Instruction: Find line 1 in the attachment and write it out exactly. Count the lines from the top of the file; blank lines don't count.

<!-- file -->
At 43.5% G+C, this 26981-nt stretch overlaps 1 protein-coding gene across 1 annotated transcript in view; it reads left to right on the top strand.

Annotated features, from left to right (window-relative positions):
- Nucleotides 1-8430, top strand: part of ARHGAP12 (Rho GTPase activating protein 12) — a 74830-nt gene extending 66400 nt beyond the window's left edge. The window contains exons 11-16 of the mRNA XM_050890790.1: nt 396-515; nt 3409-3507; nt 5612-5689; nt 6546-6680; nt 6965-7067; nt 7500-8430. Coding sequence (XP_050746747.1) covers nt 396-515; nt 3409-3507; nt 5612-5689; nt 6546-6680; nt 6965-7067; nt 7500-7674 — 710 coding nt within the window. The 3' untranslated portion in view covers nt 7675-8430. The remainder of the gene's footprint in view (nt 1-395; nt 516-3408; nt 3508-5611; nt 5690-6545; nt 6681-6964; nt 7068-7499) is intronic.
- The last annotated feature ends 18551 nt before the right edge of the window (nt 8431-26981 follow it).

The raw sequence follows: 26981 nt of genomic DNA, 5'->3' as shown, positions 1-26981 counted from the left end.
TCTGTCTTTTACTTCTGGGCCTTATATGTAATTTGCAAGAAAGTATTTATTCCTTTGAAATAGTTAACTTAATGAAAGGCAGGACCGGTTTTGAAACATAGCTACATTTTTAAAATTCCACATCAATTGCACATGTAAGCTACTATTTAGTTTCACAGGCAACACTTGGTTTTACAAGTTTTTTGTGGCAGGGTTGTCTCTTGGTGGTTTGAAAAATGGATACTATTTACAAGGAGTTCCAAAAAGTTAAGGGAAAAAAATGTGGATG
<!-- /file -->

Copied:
At 43.5% G+C, this 26981-nt stretch overlaps 1 protein-coding gene across 1 annotated transcript in view; it reads left to right on the top strand.